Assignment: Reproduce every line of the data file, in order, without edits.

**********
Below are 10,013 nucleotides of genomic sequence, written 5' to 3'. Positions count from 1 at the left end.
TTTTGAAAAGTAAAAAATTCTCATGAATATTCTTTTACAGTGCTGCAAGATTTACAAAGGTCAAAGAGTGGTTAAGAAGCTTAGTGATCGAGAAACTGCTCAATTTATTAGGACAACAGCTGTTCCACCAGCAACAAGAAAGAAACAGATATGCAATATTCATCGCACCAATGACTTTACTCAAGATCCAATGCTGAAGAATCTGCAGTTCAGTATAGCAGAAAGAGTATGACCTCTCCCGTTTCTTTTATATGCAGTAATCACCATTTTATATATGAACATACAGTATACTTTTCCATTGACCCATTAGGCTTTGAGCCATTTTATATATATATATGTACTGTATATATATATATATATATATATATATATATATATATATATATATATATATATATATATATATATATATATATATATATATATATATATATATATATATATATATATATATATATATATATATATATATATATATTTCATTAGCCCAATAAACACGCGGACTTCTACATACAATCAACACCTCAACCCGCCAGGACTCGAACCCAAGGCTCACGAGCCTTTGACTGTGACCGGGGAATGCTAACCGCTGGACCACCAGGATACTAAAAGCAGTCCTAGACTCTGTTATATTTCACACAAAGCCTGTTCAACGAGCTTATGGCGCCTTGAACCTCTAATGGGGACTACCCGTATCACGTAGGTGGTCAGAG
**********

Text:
Below are 10,013 nucleotides of genomic sequence, written 5' to 3'. Positions count from 1 at the left end.
TTTTGAAAAGTAAAAAATTCTCATGAATATTCTTTTACAGTGCTGCAAGATTTACAAAGGTCAAAGAGTGGTTAAGAAGCTTAGTGATCGAGAAACTGCTCAATTTATTAGGACAACAGCTGTTCCACCAGCAACAAGAAAGAAACAGATATGCAATATTCATCGCACCAATGACTTTACTCAAGATCCAATGCTGAAGAATCTGCAGTTCAGTATAGCAGAAAGAGTATGACCTCTCCCGTTTCTTTTATATGCAGTAATCACCATTTTATATATGAACATACAGTATACTTTTCCATTGACCCATTAGGCTTTGAGCCATTTTATATATATATATGTACTGTATATATATATATATATATATATATATATATATATATATATATATATATATATATATATATATATATATATATATATATATATATATATATATATATATATATATATATATATATATATATATATATATATATATTTCATTAGCCCAATAAACACGCGGACTTCTACATACAATCAACACCTCAACCCGCCAGGACTCGAACCCAAGGCTCACGAGCCTTTGACTGTGACCGGGGAATGCTAACCGCTGGACCACCAGGATACTAAAAGCAGTCCTAGACTCTGTTATATTTCACACAAAGCCTGTTCAACGAGCTTATGGCGCCTTGAACCTCTAATGGGGACTACCCGTATCACGTAGGTGGTCAGAG